How do you sway others to support your heartfelt convictions, beliefs and causes when they don’t feel the same way? One tactic is the ‘opportune argument’. An ‘Opportune Argument’ provides a logical, and usually economically rational, reason for supporting actions a person already wants for an entirely separate heartfelt believe.
Opportune Argument: (definition). An argument we champion because it supports a conclusion or belief we already hold, for reasons separate to the logic of the ‘convenience argument’. The convenience argument provides new, and accessory, reason to convince others to embrace or support our beliefs.
Refugee example: A classic example is people who feel compassion for refugees, trying to convince others to help refugees because there are economic benefits that result from a refuge intake, even though the person presenting the argument is motivated by compassion, not economics.
The Risks Of Convenience Arguments
We sometimes rapidly search for these ‘convenience arguments’ and then champion them, because we believe it will encourage the outcome we seek, even if not for the motive we embrace. The danger is that we search for these convenience arguments to justify beliefs, the same way we search for something like car keys. We stop searching immediately we find something and can easily pick up and do not care very much about what we find, as long as it seem to fill our need. There is an old joke that goes like this:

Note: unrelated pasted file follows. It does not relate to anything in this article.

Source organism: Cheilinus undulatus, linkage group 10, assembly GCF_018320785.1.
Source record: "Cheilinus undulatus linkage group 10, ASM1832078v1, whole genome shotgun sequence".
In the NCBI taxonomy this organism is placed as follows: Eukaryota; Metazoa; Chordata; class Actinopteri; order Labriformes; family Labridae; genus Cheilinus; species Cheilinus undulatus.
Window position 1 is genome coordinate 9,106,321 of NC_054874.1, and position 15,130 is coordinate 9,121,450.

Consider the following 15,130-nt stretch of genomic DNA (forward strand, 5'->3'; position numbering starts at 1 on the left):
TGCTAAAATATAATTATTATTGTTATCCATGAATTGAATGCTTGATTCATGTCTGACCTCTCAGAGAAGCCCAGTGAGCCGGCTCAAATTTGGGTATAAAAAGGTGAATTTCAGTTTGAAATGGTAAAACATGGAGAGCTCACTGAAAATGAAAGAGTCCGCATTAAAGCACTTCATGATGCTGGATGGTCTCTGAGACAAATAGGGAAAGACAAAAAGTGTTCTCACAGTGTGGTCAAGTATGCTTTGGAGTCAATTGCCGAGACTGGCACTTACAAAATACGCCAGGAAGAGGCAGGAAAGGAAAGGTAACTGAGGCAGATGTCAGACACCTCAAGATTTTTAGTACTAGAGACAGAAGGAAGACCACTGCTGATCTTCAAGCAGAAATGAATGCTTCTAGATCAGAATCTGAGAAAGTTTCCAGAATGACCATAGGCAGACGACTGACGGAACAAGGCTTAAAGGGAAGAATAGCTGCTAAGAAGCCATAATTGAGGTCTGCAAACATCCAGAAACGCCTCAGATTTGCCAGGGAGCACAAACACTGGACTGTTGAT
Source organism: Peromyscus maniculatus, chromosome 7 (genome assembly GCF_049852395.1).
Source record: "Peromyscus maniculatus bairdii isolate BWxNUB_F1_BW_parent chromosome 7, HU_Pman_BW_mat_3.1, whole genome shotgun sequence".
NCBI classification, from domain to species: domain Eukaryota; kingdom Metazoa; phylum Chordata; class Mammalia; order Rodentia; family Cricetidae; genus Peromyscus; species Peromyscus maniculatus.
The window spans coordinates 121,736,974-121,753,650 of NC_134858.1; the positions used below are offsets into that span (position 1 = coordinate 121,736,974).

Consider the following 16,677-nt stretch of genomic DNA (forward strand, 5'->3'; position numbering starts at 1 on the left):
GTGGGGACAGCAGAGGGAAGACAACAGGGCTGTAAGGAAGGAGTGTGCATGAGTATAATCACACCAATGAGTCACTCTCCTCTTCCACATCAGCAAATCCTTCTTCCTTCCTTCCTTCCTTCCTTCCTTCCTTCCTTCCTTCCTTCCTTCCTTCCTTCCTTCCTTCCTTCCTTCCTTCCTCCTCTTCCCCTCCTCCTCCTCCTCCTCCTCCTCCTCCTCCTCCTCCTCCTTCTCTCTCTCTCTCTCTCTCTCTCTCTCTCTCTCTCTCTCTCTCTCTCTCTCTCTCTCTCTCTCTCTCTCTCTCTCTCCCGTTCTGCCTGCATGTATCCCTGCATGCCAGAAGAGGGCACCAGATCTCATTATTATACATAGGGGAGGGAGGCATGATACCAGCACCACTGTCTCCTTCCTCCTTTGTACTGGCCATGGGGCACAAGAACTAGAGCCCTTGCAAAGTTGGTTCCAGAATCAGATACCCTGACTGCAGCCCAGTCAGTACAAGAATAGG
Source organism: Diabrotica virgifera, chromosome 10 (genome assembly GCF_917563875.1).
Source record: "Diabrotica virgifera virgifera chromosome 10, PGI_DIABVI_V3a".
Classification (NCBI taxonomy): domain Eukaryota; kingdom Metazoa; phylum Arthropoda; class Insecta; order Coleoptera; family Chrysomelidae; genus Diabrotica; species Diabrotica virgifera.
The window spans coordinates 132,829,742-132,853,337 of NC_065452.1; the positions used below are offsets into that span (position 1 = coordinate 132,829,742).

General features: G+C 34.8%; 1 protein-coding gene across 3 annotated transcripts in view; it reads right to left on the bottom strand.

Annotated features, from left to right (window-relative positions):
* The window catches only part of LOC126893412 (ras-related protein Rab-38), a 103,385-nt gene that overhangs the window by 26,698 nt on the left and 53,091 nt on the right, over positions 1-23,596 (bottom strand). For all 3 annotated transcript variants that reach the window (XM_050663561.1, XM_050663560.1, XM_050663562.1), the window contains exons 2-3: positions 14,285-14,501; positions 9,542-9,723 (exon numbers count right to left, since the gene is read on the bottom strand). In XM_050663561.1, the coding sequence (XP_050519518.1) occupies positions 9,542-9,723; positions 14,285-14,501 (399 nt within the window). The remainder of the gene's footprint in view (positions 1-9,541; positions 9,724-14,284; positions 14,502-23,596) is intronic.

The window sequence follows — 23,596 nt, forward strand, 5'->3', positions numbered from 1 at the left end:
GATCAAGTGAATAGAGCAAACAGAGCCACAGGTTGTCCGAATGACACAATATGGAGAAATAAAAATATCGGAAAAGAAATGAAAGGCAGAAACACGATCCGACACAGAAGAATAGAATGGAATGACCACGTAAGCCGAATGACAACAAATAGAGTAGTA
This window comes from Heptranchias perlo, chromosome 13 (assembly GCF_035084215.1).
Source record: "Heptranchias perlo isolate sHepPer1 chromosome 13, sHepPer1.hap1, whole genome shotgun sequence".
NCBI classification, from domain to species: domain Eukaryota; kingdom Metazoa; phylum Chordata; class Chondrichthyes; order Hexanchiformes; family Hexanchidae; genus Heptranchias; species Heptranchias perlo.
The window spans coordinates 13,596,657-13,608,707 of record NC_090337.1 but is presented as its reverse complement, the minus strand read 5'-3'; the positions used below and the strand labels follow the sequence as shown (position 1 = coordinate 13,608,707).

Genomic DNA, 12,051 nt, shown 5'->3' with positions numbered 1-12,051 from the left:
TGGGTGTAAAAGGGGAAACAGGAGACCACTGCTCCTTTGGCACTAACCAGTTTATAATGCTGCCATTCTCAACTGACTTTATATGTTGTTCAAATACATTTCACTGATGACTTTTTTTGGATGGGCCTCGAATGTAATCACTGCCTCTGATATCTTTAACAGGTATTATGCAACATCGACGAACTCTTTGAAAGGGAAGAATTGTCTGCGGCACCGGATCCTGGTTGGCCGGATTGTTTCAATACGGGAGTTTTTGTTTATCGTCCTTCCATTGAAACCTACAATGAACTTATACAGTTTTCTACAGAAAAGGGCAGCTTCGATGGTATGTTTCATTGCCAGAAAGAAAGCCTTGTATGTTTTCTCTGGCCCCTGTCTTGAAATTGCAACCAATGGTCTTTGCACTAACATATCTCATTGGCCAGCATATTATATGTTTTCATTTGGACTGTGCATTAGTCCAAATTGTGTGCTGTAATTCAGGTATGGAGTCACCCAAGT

Why is it that when I have lost something, I only ever find it in the last place I look? Answer: Is it because once you find what you are after, you stop looking?
But stopping the search as soon as we find an ‘opportune argument’ that justifies the actions we want for our own reasons, is fraught with risks.
Adopting opportune arguments too quickly is a trap. We already have our passionate belief telling us what we want, and any new argument that results in what we want can be so appealing that we just want this new argument to be true. Like we do not care if others helping refugees are motivated by their own greed, as long as the refugees are genuinely helped.